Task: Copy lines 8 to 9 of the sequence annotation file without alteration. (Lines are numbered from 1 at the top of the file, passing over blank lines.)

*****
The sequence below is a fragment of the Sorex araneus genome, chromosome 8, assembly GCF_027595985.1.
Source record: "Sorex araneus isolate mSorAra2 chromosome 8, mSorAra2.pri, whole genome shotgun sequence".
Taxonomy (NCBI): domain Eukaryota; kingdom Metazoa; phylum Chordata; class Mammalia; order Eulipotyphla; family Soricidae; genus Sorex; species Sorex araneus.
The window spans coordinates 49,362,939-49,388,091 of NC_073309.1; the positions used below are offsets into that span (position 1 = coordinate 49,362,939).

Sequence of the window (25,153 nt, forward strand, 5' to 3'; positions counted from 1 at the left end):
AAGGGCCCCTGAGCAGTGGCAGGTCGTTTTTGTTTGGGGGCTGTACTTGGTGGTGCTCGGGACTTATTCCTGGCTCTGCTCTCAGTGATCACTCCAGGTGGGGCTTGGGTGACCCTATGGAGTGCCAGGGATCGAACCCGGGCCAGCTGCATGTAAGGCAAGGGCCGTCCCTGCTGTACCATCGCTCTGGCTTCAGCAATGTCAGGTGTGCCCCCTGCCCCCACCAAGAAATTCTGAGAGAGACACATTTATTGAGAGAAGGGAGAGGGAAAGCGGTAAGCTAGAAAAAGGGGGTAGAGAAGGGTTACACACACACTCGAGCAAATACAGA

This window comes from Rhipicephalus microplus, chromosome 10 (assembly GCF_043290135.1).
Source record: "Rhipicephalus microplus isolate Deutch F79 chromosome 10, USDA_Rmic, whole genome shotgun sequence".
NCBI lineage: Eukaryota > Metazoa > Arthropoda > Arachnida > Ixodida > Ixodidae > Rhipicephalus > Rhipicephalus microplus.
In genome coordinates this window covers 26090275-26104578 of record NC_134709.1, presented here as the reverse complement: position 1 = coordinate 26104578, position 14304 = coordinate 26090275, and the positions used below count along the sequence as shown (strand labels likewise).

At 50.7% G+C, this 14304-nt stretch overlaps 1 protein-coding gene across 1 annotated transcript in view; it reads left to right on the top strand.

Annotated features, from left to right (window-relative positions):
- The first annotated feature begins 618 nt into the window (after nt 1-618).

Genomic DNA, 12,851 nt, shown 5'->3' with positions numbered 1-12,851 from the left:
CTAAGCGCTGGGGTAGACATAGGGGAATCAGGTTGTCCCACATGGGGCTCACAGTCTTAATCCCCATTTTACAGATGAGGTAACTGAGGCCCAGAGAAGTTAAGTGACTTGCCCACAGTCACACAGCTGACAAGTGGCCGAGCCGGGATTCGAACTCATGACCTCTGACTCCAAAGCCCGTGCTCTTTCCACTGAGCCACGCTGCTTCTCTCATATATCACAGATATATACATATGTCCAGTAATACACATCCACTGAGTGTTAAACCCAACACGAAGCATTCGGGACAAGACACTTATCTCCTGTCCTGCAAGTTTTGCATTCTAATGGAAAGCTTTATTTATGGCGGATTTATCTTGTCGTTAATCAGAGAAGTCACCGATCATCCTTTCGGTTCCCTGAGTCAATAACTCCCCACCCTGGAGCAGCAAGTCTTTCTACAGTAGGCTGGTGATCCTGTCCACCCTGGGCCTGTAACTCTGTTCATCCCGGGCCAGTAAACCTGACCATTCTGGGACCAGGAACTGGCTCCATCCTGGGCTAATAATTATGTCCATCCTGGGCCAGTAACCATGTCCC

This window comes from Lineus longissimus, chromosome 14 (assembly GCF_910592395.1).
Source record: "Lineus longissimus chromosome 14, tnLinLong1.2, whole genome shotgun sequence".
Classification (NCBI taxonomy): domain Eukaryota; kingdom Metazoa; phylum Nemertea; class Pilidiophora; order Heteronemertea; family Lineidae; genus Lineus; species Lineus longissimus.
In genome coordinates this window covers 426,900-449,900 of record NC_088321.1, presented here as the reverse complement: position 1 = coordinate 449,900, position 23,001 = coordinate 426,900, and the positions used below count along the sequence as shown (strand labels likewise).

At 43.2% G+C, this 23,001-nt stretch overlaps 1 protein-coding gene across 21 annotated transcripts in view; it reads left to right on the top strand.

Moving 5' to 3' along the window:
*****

Source record: "Rhipicephalus microplus isolate Deutch F79 chromosome 10, USDA_Rmic, whole genome shotgun sequence".
NCBI lineage: Eukaryota > Metazoa > Arthropoda > Arachnida > Ixodida > Ixodidae > Rhipicephalus > Rhipicephalus microplus.